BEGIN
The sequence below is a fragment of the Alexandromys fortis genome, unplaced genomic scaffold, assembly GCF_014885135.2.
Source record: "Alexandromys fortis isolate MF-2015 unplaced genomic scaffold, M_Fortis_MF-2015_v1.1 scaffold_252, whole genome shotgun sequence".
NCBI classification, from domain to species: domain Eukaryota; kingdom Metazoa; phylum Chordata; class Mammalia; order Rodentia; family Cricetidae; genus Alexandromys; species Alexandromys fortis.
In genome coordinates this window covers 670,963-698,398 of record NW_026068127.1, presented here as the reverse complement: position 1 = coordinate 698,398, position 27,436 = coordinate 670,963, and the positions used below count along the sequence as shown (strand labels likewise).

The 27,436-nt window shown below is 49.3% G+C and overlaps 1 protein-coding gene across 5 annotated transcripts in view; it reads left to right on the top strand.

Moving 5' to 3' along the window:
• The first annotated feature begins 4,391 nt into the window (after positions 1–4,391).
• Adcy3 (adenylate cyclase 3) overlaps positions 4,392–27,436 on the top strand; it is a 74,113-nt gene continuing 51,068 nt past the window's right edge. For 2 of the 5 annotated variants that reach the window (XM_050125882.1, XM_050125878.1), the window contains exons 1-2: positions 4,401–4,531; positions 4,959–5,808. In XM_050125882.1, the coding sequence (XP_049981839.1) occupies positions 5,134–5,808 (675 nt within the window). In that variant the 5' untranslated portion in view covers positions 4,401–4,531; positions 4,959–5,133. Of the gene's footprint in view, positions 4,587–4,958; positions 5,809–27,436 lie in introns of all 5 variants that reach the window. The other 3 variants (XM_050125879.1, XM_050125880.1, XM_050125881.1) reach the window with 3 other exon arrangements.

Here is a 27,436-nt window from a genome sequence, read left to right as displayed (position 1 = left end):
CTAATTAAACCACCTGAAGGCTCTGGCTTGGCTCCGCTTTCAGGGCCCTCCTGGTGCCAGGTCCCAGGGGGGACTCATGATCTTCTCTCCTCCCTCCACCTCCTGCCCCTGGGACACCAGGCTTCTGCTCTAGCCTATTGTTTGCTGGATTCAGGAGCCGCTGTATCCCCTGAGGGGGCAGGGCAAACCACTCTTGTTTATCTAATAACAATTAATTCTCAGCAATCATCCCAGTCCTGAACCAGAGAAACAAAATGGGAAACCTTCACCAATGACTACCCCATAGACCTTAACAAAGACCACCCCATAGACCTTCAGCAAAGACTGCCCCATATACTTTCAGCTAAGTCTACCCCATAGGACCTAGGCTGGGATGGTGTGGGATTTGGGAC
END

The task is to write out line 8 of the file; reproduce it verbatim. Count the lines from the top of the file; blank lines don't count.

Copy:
• Adcy3 (adenylate cyclase 3) overlaps positions 4,392–27,436 on the top strand; it is a 74,113-nt gene continuing 51,068 nt past the window's right edge. For 2 of the 5 annotated variants that reach the window (XM_050125882.1, XM_050125878.1), the window contains exons 1-2: positions 4,401–4,531; positions 4,959–5,808. In XM_050125882.1, the coding sequence (XP_049981839.1) occupies positions 5,134–5,808 (675 nt within the window). In that variant the 5' untranslated portion in view covers positions 4,401–4,531; positions 4,959–5,133. Of the gene's footprint in view, positions 4,587–4,958; positions 5,809–27,436 lie in introns of all 5 variants that reach the window. The other 3 variants (XM_050125879.1, XM_050125880.1, XM_050125881.1) reach the window with 3 other exon arrangements.